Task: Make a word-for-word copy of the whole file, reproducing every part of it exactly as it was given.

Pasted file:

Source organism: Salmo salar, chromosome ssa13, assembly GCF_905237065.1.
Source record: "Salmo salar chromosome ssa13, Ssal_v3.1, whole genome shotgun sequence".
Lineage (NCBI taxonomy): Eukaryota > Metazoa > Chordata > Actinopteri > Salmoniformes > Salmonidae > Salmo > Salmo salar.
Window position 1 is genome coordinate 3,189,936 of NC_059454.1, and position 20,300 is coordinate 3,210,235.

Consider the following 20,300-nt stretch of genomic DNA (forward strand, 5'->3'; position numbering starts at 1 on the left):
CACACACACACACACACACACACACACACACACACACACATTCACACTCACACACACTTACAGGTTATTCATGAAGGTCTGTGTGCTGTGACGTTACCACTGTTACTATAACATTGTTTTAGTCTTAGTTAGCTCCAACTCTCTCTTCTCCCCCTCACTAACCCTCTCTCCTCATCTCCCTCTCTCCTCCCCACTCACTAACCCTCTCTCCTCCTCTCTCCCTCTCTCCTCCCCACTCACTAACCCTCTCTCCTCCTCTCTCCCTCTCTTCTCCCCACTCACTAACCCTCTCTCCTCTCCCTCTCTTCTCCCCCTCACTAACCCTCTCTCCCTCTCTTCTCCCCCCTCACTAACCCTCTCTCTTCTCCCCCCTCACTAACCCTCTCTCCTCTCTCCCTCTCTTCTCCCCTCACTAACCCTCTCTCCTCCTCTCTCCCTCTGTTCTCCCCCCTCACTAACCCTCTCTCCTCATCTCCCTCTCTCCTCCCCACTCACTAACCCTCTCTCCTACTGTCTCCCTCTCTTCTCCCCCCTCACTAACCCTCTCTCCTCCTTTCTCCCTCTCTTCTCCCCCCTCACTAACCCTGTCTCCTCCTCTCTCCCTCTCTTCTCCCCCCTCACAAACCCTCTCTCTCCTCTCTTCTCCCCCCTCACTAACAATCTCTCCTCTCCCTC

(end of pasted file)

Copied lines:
Source organism: Salmo salar, chromosome ssa13, assembly GCF_905237065.1.
Source record: "Salmo salar chromosome ssa13, Ssal_v3.1, whole genome shotgun sequence".
Lineage (NCBI taxonomy): Eukaryota > Metazoa > Chordata > Actinopteri > Salmoniformes > Salmonidae > Salmo > Salmo salar.
Window position 1 is genome coordinate 3,189,936 of NC_059454.1, and position 20,300 is coordinate 3,210,235.

Consider the following 20,300-nt stretch of genomic DNA (forward strand, 5'->3'; position numbering starts at 1 on the left):
CACACACACACACACACACACACACACACACACACACACATTCACACTCACACACACTTACAGGTTATTCATGAAGGTCTGTGTGCTGTGACGTTACCACTGTTACTATAACATTGTTTTAGTCTTAGTTAGCTCCAACTCTCTCTTCTCCCCCTCACTAACCCTCTCTCCTCATCTCCCTCTCTCCTCCCCACTCACTAACCCTCTCTCCTCCTCTCTCCCTCTCTCCTCCCCACTCACTAACCCTCTCTCCTCCTCTCTCCCTCTCTTCTCCCCACTCACTAACCCTCTCTCCTCTCCCTCTCTTCTCCCCCTCACTAACCCTCTCTCCCTCTCTTCTCCCCCCTCACTAACCCTCTCTCTTCTCCCCCCTCACTAACCCTCTCTCCTCTCTCCCTCTCTTCTCCCCTCACTAACCCTCTCTCCTCCTCTCTCCCTCTGTTCTCCCCCCTCACTAACCCTCTCTCCTCATCTCCCTCTCTCCTCCCCACTCACTAACCCTCTCTCCTACTGTCTCCCTCTCTTCTCCCCCCTCACTAACCCTCTCTCCTCCTTTCTCCCTCTCTTCTCCCCCCTCACTAACCCTGTCTCCTCCTCTCTCCCTCTCTTCTCCCCCCTCACAAACCCTCTCTCTCCTCTCTTCTCCCCCCTCACTAACAATCTCTCCTCTCCCTC